FORT SMITH LIGHT & TRACTION CO. V. BOARD OF IMPROVEMENT, 274 U. S. 387 (1928)Subscribe to Cases that cite 274 U. S. 387
U.S. Supreme Court
Fort Smith Light & Traction Co. v. Board of Improvement, 274 U.S. 387 (1928)
Fort Smith Light and Traction Company v. Board of
Improvement of Paving District No. 16 of Fort Smith
Submitted March 17, 1927
Decided May 16, 1927
274 U.S. 387
ERROR TO THE SUPREME COURT
OF THE STATE OF ARKANSAS
1. Under the power reserved by the Arkansas Constitution to alter any corporate charter, the legislature may require a street railway which has surrendered its franchise for an indeterminate permit to pave the streets between its rails. P. 274 U. S. 389.
2. Such exercise of a reserved power to amend corporate charters by a requirement which might have been in the original charter and has some reasonable relation to the object of the grant and the duty of the state to maintain the highways is consistent with the Due Process Clause of the Fourteenth Amendment. P. 274 U. S. 390.
3. The imposition of burdens, otherwise legitimate, upon a public service company cannot be held invalid as confiscatory because it is operating at rates which do not allow an adequate return. P. 274 U. S. 390. chanroblesvirtualawlibrary
4. A state law requiring the street railway in a particular municipality to do paving not required of other street railway elsewhere in the state not shown to be similar to it with respect to the location, use, and physical character of the street occupied by them is not a denial of the equal protection of the laws. P. 274 U. S. 391.
5. The Fourteenth Amendment does not require the uniform application of legislation to objects that are different where those differences may be made the rational basis of legislative discrimination. P. 274 U. S. 391.
169 Ark. 690 affirmed.
Error to a judgment of the Supreme Court of Arkansas which affirmed a judgment recovered by the Improvement Paving District in its action against the Traction Company. The judgment was for the amount expended by the plaintiff for street paving which defendant had declined to perform though required by statute.
MR. JUSTICE STONE delivered the opinion of the Court.
Defendant in error, a board of improvement incorporated by the State of Arkansas, brought suit in the Circuit Court of Sebastian County to recover the cost of paving a part of certain streets in Ft. Smith, Arkansas, occupied by the street railway of plaintiff in error. Plaintiff in error originally operated its railway under a franchise requiring it to do similar paving and limiting it to a maximum fare of 5 cents per passenger. Availing of the permission granted by No. 571 of the Acts of Arkansas 1919, amended by No. 124 of 1921, the company had surrendered in that year its franchise for an indeterminate permit to operate its road. The permit did not fix a maximum fare or require the railway to pave chanroblesvirtualawlibrary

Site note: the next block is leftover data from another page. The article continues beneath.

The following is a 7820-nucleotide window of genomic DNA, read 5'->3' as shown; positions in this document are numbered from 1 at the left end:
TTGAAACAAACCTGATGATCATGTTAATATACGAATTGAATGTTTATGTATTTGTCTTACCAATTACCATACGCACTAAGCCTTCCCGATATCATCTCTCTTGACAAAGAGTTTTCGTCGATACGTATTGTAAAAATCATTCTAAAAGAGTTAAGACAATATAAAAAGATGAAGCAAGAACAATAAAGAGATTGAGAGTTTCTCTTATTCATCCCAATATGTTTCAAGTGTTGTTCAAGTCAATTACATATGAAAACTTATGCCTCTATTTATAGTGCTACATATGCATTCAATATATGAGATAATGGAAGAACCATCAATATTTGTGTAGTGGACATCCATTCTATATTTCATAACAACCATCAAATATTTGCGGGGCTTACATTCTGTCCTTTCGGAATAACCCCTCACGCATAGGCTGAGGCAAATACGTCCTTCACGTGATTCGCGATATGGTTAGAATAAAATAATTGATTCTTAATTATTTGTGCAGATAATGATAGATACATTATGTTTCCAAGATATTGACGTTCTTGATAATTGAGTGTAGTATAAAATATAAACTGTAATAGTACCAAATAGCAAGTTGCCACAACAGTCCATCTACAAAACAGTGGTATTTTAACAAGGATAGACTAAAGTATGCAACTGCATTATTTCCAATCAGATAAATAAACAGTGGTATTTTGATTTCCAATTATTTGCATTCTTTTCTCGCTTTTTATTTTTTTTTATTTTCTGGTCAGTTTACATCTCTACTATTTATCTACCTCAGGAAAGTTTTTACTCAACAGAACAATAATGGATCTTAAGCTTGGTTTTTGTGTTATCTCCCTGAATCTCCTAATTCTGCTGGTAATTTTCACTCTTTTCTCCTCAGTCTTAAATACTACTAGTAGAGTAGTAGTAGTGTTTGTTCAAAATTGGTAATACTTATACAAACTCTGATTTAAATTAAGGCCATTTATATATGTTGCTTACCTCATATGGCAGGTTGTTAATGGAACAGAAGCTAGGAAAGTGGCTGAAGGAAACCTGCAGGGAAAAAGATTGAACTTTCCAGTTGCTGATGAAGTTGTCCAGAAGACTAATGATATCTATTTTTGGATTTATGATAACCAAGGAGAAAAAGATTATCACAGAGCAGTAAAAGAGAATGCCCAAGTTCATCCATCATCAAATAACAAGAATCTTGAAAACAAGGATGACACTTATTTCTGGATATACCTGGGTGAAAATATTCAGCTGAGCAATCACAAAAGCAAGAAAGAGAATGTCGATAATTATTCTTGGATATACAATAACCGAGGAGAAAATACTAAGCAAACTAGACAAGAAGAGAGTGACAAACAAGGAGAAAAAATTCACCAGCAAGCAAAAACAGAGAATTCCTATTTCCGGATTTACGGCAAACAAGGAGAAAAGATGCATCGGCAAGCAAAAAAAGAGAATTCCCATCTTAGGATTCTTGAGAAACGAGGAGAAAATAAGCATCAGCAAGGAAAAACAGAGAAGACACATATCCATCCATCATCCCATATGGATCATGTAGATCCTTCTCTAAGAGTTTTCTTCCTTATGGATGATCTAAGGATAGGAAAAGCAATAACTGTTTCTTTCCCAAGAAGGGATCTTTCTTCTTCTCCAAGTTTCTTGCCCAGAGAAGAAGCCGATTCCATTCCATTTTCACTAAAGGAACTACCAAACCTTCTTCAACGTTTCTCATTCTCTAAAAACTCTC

parts of the streets occupied by its tracks, but subjected it to the regulatory powers of a utilities commission.
In 1923, the legislature passed a statute, Acts of Arkansas 1923, No. 680, requiring plaintiff in error, under certain conditions which have occurred, to pave the streets between its rails to the end of the ties. In the event of its failure to do so, the improvement district was authorized to do the paving at the expense of the railway. The act is in form a general statute, but, by reason of provisions making it applicable to street railways operating under indeterminate permits in cities of the first class other than in Miller County, it in fact applied to plaintiff in error alone.
Plaintiff in error having failed to do the required paving, the board completed the improvement and brought the present suit. The company by answer set up that the statutory requirements of paving impaired the obligation of its contract with the state in violation of article I, § 10 of the federal Constitution, and deprived it of property without of the laws guaranteed by the Fourteenth of the laws guaranteed by the Fourteenth Amendment. The judgment of the circuit court for defendant in error was affirmed by the supreme court of the state. 169 Ark. 690. The case is here on writ of error. Judicial Code, § 237, as amended.
It is urged that the acceptance of the indeterminate permit under the act of 1919 constituted a contract between the railway and the state by which the state bound itself not to impose any added burdens except in the exercise of its police power; that the requirement for street paving was not an exercise of the police power, and was therefore a forbidden impairment of the contract. This contention assumes that the permit exempted the railway from paving costs. But no such exemption appears in the permit. Provisions of this character are not lightly to be read into a contract between a state and a chanroblesvirtualawlibrary